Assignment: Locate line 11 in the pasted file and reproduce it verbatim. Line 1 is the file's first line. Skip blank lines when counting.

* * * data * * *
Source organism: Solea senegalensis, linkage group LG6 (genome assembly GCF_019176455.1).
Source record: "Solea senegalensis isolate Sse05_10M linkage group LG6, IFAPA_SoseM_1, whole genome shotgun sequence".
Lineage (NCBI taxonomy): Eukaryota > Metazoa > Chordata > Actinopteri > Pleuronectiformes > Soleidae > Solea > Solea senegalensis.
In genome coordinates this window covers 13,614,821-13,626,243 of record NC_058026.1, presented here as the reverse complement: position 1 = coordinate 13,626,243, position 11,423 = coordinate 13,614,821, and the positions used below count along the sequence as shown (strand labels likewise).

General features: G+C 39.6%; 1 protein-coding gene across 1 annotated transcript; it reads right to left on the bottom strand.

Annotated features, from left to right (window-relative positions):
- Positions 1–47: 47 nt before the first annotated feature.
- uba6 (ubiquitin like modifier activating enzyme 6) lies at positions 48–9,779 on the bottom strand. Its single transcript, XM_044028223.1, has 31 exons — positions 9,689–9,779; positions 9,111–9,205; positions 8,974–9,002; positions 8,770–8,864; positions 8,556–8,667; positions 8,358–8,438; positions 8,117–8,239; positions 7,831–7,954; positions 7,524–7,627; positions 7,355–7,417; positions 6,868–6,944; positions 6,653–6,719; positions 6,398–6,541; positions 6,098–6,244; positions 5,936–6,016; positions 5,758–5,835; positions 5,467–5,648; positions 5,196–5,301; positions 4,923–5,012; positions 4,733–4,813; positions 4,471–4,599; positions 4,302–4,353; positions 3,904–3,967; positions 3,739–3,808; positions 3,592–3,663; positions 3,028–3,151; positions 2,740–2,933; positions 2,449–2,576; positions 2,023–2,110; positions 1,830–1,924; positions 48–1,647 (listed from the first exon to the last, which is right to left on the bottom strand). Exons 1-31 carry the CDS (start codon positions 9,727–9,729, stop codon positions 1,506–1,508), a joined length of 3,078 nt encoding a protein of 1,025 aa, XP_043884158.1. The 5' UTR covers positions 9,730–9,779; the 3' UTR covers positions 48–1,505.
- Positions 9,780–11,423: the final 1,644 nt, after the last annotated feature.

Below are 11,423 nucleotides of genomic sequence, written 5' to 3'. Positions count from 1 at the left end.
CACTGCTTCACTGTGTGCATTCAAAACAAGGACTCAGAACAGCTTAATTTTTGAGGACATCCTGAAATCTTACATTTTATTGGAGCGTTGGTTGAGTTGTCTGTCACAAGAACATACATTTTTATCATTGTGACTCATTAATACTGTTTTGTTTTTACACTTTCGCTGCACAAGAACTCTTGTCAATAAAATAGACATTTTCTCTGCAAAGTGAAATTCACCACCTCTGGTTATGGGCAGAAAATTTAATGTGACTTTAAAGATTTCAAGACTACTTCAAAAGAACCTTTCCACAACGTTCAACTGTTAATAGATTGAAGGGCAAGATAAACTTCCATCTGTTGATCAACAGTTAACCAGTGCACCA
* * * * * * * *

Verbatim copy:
CACTGCTTCACTGTGTGCATTCAAAACAAGGACTCAGAACAGCTTAATTTTTGAGGACATCCTGAAATCTTACATTTTATTGGAGCGTTGGTTGAGTTGTCTGTCACAAGAACATACATTTTTATCATTGTGACTCATTAATACTGTTTTGTTTTTACACTTTCGCTGCACAAGAACTCTTGTCAATAAAATAGACATTTTCTCTGCAAAGTGAAATTCACCACCTCTGGTTATGGGCAGAAAATTTAATGTGACTTTAAAGATTTCAAGACTACTTCAAAAGAACCTTTCCACAACGTTCAACTGTTAATAGATTGAAGGGCAAGATAAACTTCCATCTGTTGATCAACAGTTAACCAGTGCACCA